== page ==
Dallas Cowboys coach Mike McCarthy not completely ruling out Andy Dalton for Philadelphia Eagles game - Todd Archer, ESPN.com
Could Andy Dalton play on Sunday night football?
FRISCO, Texas — Dallas Cowboys coach Mike McCarthy would not completely rule out Andy Dalton for Sunday’s game against the Philadelphia Eagles, but owner and general manager Jerry Jones said Dalton “should be ready to go next week” during an appearance on 105.3 The Fan in Dallas on Friday.
The team listed Dalton as doubtful on Friday.
Rookie Ben DiNucci has taken the first-team quarterback work this week in practice and would start the first game of his career. He completed 2 of 3 three passes for 39 yards after Dalton suffered a concussion on a hit in the third quarter of a 25-3 loss to the Washington Football Team last Sunday.
The Cowboys (2-5) play the Pittsburgh Steelers on Nov. 8 at AT&T Stadium before their bye week.
Dalton is in the concussion protocol and was at Friday’s walk-through but not a participant. He was in the quarterback meetings on Thursday.
“If Andy would practice [Saturday], that would be the only chance he would have to play in the game,” McCarthy said Friday. “As of right now, he’s not scheduled to practice.”
Dallas Cowboys at Philadelphia Eagles: Which team is set up for success in NFC East? - Todd Archer, ESPN.com
Philly and Dallas - two dumpster fires.
How bad is it?
The Eagles (2-4-1) are the first team since the 1970 AFL-NFL merger to lead a division after Week 7 with two wins or fewer, according to Elias Sports Bureau. Excluding the 1982 strike-shortened season, when technically the league didn’t have divisions, the NFC East’s combined win percentage of .268 (7-20-1) is the second-lowest by a division through Week 7 since the merger. Only the 1984 AFC Central (.214) was worse.
When it’s this awful, the ceiling is pretty close to the floor. Dallas (2-5), for example, has the second-best chance among NFC East teams of making the playoffs (8.4%) behind Philly, per ESPN’s Football Power Index, yet has the fourth-highest chance in the NFL of securing the No. 1 overall pick in the 2021 draft (4.3%).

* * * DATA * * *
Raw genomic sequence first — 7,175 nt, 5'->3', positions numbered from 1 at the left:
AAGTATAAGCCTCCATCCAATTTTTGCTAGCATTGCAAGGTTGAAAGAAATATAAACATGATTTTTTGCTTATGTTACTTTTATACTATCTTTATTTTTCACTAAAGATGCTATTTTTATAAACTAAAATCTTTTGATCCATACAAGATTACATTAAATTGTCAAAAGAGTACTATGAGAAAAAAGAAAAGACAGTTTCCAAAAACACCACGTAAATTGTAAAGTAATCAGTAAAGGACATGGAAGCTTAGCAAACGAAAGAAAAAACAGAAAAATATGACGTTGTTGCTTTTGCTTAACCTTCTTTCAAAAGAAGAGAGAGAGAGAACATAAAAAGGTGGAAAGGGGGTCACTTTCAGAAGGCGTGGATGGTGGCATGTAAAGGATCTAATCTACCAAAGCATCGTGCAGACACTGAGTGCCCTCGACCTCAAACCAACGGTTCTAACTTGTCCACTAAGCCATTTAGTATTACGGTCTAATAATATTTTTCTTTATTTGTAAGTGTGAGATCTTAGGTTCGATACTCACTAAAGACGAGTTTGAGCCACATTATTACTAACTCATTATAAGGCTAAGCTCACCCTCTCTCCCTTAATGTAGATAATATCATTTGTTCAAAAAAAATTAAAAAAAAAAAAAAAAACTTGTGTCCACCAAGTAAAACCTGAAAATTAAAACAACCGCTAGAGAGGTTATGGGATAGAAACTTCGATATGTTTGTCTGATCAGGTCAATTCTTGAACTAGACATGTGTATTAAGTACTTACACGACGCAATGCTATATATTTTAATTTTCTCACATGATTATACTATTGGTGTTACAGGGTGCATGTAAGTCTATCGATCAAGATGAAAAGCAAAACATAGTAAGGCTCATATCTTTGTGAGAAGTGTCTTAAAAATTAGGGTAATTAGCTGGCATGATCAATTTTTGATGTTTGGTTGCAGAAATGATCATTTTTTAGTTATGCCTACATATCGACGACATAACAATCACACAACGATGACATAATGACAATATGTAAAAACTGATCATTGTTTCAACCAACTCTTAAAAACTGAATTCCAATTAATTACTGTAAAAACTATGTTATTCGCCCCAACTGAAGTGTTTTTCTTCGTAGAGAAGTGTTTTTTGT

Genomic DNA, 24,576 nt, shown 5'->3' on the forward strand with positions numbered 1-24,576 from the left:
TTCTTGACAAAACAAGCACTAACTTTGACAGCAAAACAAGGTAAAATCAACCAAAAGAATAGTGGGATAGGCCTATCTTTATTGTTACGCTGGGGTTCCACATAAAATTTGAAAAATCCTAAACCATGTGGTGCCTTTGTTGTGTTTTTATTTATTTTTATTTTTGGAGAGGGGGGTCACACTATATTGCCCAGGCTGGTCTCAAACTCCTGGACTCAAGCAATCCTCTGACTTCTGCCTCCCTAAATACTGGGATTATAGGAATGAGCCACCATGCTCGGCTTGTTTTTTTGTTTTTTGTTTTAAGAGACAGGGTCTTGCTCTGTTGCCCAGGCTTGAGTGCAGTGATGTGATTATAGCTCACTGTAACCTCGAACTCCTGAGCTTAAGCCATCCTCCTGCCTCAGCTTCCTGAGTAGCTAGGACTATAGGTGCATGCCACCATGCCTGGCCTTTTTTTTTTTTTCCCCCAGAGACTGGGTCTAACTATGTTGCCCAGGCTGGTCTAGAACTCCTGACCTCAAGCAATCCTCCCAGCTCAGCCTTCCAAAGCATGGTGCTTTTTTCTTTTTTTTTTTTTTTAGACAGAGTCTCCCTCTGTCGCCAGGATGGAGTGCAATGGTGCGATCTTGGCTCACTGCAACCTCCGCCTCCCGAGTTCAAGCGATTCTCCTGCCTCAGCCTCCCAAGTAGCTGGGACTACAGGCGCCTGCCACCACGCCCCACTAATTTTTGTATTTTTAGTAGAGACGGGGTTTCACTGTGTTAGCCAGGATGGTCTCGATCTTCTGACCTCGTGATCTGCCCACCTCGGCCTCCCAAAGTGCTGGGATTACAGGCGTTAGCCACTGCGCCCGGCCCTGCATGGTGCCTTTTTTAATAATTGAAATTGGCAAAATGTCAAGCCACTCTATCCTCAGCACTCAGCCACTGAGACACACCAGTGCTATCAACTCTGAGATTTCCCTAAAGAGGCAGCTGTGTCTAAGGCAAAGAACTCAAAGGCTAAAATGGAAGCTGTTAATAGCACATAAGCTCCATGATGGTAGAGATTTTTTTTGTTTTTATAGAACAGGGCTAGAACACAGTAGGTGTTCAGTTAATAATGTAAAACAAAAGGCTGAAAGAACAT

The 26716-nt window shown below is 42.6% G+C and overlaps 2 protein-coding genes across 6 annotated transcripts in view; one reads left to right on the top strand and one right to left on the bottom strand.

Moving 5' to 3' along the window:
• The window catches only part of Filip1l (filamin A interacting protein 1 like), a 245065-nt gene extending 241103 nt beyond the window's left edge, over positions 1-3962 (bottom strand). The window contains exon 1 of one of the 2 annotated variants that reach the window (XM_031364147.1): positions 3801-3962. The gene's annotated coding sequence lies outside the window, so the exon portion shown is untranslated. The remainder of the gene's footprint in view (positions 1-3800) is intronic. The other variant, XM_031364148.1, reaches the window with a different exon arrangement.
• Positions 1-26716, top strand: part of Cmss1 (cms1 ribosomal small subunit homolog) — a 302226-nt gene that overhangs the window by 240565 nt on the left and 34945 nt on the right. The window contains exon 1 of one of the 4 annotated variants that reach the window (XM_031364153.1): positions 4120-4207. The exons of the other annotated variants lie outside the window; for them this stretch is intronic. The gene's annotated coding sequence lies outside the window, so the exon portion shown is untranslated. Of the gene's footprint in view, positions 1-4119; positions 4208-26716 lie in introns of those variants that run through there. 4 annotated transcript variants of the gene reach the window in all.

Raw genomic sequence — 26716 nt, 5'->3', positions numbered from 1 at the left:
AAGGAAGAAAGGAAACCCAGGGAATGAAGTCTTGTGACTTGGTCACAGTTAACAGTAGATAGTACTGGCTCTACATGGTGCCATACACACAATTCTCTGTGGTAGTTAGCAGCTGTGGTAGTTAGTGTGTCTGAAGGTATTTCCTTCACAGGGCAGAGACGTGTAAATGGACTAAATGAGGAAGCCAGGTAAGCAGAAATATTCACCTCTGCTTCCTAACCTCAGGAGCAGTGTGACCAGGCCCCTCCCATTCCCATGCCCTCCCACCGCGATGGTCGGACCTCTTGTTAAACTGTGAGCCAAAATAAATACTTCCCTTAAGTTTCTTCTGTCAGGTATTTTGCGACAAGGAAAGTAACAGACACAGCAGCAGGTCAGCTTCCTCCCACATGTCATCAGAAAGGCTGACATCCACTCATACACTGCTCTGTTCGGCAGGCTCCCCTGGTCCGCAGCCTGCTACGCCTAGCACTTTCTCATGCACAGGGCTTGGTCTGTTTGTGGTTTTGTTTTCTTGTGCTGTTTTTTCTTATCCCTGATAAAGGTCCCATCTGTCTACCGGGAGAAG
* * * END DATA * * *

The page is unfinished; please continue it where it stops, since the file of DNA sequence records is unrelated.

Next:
Eagles reporter Tim McManus and Cowboys reporter Todd Archer assess the damage ahead of this matchup and figure out which team is better set up for success.
Another bad year of free agency from the Jones’ hurts.
*From Xavier Woods’ preposterous angles to Dontari Poe’s attractiveness to HaHa Clinton-Dix’s cameo, it’s fair to question both the Cowboys’ coaching and talent evaluation.
Signed to be a playmaking safety, Clinton-Dix fizzled and remains a free agent. Poe and cornerback Daryl Worley likewise didn’t immediately find new teams after this week’s releases. Dallas did get a conditional 6th-round pick for Everson Griffen, but the lack of interest/value from other teams is a stinging indictment of Dallas’ personnel appraisals.
Griffen was a captain last Sunday in Washington and Poe was a starter. In their absence, we will get to see more of Randy Gregory’s return and 5th-round pick Bradlee Anae’s development.
Position switch coming from Jaylon Smith?
Could and should the Cowboys move Jaylon Smith in a more DE/rusher hybrid position, similar to Aldon Smith, where he is more of a stand-up pass rusher and not dropping into coverage? — KYLE LEINAN / DES MOINES, IA
David: To be honest, that’s one thing I was hoping we’d see from the get-go under Mike Nolan. Jaylon Smith is clearly at his best when he’s able to move downhill toward the line of scrimmage. He has problems when he’s asked to move laterally or play in space. I’m not sure if you could afford to move him to a pass rushing position full-time because of depth issues, but it’s definitely something I’d like to see more of.
With the trade deadline approaching, the Dallas Cowboys have started to purge the roster.
Jerry Jones and the front office offloaded defensive end Everson Griffen by dishing him to the Detroit Lions for a conditional sixth-round pick. The group then dumped defensive tackle Dontari Poe and cornerback Daryl Worley after trying—and understandably failing—to find trade partners.